In vivo assessment of changes in bone due to osteoporosis and its possible treatments

J.E.M. Brouwers

Research output: ThesisPhd Thesis 1 (Research TU/e / Graduation TU/e)

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Osteoporosis is a skeletal disease characterized by a decrease in bone mass and deterioration of bone microarchitecture, resulting from an unbalance in the amount of bone formed and resorbed during bone remodeling. It often takes place after menopause in women due to estrogen deficiency and results in decreased bone strength and, subsequently, a greater risk of fracture. Pharmaceutical treatments for osteoporosis can roughly be divided into bone resorption inhibitors and bone formation enhancers. To evaluate possible treatments, postmenopausal osteoporosis can be simulated in animals by performing an ovariectomy, which leads to estrogen deficiency and subsequent bone loss. This loss of bone mass and the subsequent microarchitectural deterioration is often analyzed by micro-CT, which until recently was only possible to do ex vivo, after sacrifice. Recently, however, in vivo micro-CT scanners have become available with which bone in living rats can be scanned. In vivo micro-CT, combined with image registration software, offers a potentially more powerful method to identify effects of osteoporosis and treatments over time. Additionally, local changes in bone within the same animal can be monitored over time, which taken together can provide novel and unique information In this dissertation, we focused on the development of osteoporosis and several treatments in rats. We first concentrated on bone resorption inhibitors and then on bone formation enhancers. Changes over time in bone microstructure were determined as well as mechanical properties after sacrifice using mechanical tests or finite element models. We first ruled out that radiation damage due to scanning affected our studies. Then two different animal models that simulate bone loss due estrogen-deficiency (i.e. after menopause) and immobilization (e.g. after long bed resting) were compared, as their effects on bone structure and strength may differ. In the metaphysis, the loss of bone volume fraction was found to be similar for both models, while structure and strength were more affected after immobilization. In the epiphysis, changes in bone volume fraction and structure were different. The difference in response between the meta- and epiphysis may be related to different mechanisms underlying the bone loss after estrogen-deficiency and immobilization. These findings offer insight into the aetiology and possible treatment of different types of osteoporosis. Zoledronic acid (ZOL) is a novel, potent bone resorption inhibitor. In the rat tibia, we found that preventive treatment with ZOL prevented all bone microstructural changes seen after ovariectomy. Recovering treatment significantly improved bone microstructure, though not back to original levels. These results indicate that the timepoint of initiation of treatment is important for the final bone microstructure and strength. Both preventive and recovering treatments also led to inhibition of loss of bone mass and static compressive strength in the lumbar vertebra, a clinically relevant site. However, no significant influence of time-point of treatment was found here. Vertebral fractures mostly result from cyclic loading. ZOL may influence mineralization and lead to accumulation of microdamage, possibly affecting fatigue behavior. A method was developed to assess compressive fatigue properties in rat vertebrae. ZOL treated rats were found to have similar fatigue properties as normal rats, indicating that any altered mineralization and accumulated microdamage due to ZOL treatment did not affect fatigue properties. After exploring the effects of bone resorption inhibitors, we continued with studying the effects of bone formation enhancers. It was found that PTH leads to a linear, constant increase in trabecular and cortical bone mass over time and that mechanical properties improved. Micro-analysis showed that bone was formed on trabeculae, there where most beneficial for structure and strength. This indicates that bone formation resulting from PTH may be mechanically driven. In another study, the effects of a daily period on a vibration platform, which has been described in the literature to increase bone formation, were studied in osteoporotic rats over time. Within six weeks, no significant effects were found to take place. The potential of vibration as treatment for osteoporosis thus could not be established. Summarizing, for the first time, the comparison between two types of osteoporosis and the effects of several treatments for osteoporosis on bone microstructure were analyzed over time in vivo, offering insight into the temporal and spatial effects of bone resorption inhibitors and bone formation enhancers in osteoporotic rats.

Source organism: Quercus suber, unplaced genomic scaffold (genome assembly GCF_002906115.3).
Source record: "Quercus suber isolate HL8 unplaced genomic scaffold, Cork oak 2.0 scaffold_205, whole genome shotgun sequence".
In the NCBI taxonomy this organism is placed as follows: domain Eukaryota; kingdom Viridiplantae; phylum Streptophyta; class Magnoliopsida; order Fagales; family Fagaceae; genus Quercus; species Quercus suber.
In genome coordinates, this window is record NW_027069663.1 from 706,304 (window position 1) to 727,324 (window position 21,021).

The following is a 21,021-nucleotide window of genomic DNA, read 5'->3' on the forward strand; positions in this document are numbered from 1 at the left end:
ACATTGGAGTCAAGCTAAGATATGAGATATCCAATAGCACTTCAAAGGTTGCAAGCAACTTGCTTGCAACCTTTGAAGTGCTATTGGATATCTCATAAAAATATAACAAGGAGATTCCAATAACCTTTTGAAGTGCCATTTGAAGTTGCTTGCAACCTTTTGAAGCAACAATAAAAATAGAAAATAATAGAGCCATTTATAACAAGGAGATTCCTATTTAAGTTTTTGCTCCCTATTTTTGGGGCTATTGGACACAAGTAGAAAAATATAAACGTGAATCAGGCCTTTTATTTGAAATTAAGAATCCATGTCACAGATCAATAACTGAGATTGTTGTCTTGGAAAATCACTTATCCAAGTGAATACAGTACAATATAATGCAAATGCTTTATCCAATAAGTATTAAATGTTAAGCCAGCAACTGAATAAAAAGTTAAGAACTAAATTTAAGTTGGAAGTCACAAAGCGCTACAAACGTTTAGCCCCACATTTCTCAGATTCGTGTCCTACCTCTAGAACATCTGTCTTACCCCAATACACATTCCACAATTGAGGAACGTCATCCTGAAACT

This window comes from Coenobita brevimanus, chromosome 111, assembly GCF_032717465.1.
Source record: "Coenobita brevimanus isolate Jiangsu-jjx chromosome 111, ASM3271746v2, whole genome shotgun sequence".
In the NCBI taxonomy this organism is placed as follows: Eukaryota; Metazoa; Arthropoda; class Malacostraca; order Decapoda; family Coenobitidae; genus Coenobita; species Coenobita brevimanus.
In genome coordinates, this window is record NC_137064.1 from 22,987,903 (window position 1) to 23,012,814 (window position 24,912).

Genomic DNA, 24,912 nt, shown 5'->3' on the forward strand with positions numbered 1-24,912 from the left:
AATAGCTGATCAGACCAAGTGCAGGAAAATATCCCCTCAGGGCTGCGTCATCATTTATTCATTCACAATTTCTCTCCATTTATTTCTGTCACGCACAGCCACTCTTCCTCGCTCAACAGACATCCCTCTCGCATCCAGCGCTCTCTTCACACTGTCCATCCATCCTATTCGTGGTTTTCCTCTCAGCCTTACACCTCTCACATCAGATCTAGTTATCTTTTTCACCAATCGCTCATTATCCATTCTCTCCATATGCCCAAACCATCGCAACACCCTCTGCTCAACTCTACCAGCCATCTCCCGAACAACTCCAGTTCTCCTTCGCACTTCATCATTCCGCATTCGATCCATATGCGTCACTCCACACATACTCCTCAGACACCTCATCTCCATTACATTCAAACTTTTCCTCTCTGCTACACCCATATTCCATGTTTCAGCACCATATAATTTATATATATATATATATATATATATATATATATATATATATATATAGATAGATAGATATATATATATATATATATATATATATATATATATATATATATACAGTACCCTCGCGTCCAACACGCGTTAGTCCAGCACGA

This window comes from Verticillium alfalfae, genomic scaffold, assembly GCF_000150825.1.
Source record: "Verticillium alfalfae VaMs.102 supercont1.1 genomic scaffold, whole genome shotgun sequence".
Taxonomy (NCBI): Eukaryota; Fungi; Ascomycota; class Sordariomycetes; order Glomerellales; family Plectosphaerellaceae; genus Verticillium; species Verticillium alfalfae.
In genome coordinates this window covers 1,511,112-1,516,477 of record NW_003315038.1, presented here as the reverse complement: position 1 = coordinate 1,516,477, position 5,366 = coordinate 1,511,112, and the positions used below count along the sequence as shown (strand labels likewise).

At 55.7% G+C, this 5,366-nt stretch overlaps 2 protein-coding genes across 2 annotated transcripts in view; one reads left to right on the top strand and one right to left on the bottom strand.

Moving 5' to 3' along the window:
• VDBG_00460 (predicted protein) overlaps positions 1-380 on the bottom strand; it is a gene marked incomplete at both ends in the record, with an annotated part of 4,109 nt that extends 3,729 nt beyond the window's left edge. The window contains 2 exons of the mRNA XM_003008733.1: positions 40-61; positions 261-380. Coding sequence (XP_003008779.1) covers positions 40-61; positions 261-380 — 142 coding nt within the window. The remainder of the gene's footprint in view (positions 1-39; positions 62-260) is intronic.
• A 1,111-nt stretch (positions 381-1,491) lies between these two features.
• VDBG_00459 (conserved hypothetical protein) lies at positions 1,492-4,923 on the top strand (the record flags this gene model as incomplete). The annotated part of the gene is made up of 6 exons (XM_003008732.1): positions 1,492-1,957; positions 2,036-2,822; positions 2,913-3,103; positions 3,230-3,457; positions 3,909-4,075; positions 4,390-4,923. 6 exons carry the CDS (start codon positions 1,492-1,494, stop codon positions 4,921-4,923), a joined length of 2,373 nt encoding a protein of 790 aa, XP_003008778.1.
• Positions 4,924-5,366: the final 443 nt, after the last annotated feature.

Original languageEnglish
QualificationDoctor of Philosophy
Awarding Institution
  • Biomedical Engineering
  • Ito, Keita, Promotor
  • Huiskes, Rik, Promotor
  • van Rietbergen, Bert, Copromotor
Award date27 Nov 2008
Place of PublicationEindhoven
Print ISBNs978-90-386-1447-2
Publication statusPublished - 2008


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